Welcome to our weekly challenges ... if this is your first visit, please click HERE for information and a list of all challenges.
Last week our challenge was to go "paperless" and pay our bills electronically. So, how did it go for you? Here's an interesting fact: "In one year, by switching from paper to electronic billing, statements and payments, the average American household would save 6.6 pounds of paper." ... PayItGreen for Consumers. Now imagine how many households there are in the world. That's a lot of paper! Making the switch to online billing is another example of a small action having a huge impact.
Let's see how our Honor Society did:
Kira already pays bills online. She mentioned that paying bills reduces stress because one can schedule a payment ahead of time and not have to worry about getting it in the mailbox. Nice to have you back, Kira ... and thanks for accepting the last couple of challenges, as well. We look forward to hearing how those went for you!
Brian is paying about 80% of his bills online and would be paying 100% if he were given the option. He mentioned that paying bills online helps with budgeting because one can track payments.
Maurie Kirschner stopped in. She also pays bills online and says that it reduces the amount of "stuff" in her home. By the way, Maurie ... were you able to get the post office to stop putting mailers in your mailbox? If so, we'd love to hear about it!
Joe Todd took the challenge. He recently went to an art exhibit about "cut paper" and plans to post about it soon. Looking forward to that, Joe!
EcoGrrl pays her bills online and shared that some places even offer a discount for doing so. She also had great advice for those paper bills, or any mail, that we can't get rid of ... recycle them ... even the plastic magazine wrappers. Great advice EcoGrrl! By the way ... EcoGrrl has been a long-time, consistent participant in our challenges and I'd like to encourage all of you to drop by her site and check it out ... it is eclectic, interesting and always heart-felt.
Mrs. Green wrote an excellent article on the Pros and Cons of Paperless Billing. I was particularly interested in the "cons" because, as Mrs. Green points out, electronic billing isn't without it's problems. I hope you'll check out her interesting article.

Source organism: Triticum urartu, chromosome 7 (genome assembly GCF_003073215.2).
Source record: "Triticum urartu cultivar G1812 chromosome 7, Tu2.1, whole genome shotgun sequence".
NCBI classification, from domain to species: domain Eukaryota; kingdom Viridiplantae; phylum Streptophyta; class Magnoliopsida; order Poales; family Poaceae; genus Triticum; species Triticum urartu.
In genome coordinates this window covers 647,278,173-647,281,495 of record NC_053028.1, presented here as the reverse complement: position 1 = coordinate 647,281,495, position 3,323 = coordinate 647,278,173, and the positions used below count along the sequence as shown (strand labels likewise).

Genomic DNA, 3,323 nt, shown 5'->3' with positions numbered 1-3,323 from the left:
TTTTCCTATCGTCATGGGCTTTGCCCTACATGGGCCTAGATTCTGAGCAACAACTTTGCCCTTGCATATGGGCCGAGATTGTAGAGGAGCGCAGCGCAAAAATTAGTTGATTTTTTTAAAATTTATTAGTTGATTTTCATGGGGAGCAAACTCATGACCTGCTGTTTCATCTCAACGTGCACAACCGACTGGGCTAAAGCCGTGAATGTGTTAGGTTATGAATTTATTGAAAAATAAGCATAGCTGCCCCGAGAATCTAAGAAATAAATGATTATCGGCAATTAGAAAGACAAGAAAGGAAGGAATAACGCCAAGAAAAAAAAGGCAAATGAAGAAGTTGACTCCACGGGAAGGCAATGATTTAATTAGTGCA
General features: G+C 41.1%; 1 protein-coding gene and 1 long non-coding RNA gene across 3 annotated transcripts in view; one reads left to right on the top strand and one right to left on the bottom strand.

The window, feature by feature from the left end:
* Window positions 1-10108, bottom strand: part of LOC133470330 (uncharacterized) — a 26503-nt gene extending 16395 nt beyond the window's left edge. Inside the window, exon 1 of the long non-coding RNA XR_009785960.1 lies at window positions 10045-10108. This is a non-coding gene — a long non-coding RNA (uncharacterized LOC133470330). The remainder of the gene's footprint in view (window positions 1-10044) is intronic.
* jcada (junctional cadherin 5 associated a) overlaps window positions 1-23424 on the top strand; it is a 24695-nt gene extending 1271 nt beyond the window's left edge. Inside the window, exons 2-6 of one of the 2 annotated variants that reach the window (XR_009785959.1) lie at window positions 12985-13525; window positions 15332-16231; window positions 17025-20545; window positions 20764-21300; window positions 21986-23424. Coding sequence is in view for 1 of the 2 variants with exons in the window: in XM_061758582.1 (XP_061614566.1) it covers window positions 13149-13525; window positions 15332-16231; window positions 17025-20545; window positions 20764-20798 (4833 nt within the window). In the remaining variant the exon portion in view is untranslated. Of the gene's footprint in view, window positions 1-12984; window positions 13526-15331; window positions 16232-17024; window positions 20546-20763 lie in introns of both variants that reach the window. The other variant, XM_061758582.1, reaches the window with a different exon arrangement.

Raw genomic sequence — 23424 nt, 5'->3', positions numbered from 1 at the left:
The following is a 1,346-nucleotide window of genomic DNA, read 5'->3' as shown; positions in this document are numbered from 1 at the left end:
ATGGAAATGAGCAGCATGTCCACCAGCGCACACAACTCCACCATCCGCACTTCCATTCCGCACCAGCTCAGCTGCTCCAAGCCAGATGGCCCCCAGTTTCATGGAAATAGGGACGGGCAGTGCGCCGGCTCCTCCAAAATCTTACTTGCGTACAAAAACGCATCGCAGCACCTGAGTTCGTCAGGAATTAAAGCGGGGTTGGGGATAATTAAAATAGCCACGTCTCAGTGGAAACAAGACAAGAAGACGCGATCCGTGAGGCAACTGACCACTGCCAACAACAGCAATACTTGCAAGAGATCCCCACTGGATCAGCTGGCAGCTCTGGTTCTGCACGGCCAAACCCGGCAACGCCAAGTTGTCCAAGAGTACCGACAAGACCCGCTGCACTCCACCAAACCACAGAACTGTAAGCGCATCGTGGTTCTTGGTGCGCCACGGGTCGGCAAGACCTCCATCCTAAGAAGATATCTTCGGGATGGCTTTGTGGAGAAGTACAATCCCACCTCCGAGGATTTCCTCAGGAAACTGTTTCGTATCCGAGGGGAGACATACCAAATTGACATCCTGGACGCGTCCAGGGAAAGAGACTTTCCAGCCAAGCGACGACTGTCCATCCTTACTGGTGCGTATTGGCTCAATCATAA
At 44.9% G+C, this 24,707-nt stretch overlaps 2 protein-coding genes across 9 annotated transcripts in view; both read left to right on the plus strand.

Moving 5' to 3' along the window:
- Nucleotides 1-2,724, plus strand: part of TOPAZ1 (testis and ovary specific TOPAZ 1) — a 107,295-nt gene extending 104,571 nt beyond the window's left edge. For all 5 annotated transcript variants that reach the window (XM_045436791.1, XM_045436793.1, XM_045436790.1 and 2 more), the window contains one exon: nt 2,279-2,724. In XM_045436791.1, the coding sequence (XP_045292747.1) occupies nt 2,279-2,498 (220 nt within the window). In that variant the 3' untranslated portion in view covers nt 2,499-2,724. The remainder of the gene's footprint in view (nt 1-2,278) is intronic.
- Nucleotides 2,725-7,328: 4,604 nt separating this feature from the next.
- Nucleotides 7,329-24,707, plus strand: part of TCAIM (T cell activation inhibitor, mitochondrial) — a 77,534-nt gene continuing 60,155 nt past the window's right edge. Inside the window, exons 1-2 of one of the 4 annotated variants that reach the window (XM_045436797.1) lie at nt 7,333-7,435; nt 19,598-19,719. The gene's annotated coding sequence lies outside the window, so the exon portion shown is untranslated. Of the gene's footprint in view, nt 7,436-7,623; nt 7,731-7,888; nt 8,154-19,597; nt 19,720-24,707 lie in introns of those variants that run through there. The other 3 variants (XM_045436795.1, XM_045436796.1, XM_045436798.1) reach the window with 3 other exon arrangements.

Heather took the challenge and wrote this wonderful article: Find News Online or Swap Paper Editorials. She also said that her mother has converted to electronic billing and loves the ease, money savings and tree savings. Thanks to both you, Heather, and your mom!
Pondering4cat stopped by. Regarding a previous challenge where we sent e-greetings out, Pondering Cat offered another site: Ojolie eCards. Thanks, Pondering Cat!
Ann came by. She'll be posting her Save the World Wednesday/Think Green Thursday article soon ... this week's post will be about eating parts of the pumpkin plant ... that ought to be very interesting!
Ange dropped in and shared that, in France, some of her bills arrive through email but companies will typically also send the bill through "snail mail". While France may not be up to speed with electronic billing, they do offer direct debit. Just a reminder ... on a previous challenge Ange offered to trade French magazines for ones you might have sitting around ... well, that offer remains open so get those magazines out and contact Ange through her blog.
Great job, everyone! I've Stumbled and Tweeted your articles! If you are a member of any social networks, please pass the word about our Eco-friendly challenges!
Okay ... last week I promised to move on to something other than saving paper. This week's challenge was suggested by Marcy, from Cooking Rut, who said "I grew up with parents who were antique dealers. Most (not all, but most) of the furniture we had was purchased at auctions. Basically, we had a house full of antiques. Even sofas were purchased used. If you think about it ... buying antiques (or purchasing used furniture) is very green. You can buy lots of household items at antique stores -- glassware, dishes, old tools, hardware, old sinks/bathtubs, etc." So here's the challenge:
This week consider antique stores for household purchases. If you've never been in an antique store, visit one to see what items they offer. If you need a couch, table, tools, dishes, etc., check out an antique store before buying new.
If you don't have an antique store in your area, don't need to buy anything this week, or find antique stores too costly, write a post about all the various resources for finding previously-owned items.
Doesn't this sound like fun? A challenge to go antiquing!
That's it for this week!
WE'RE CHANGING THE WORLD ... ONE CHALLENGE AT A TIME!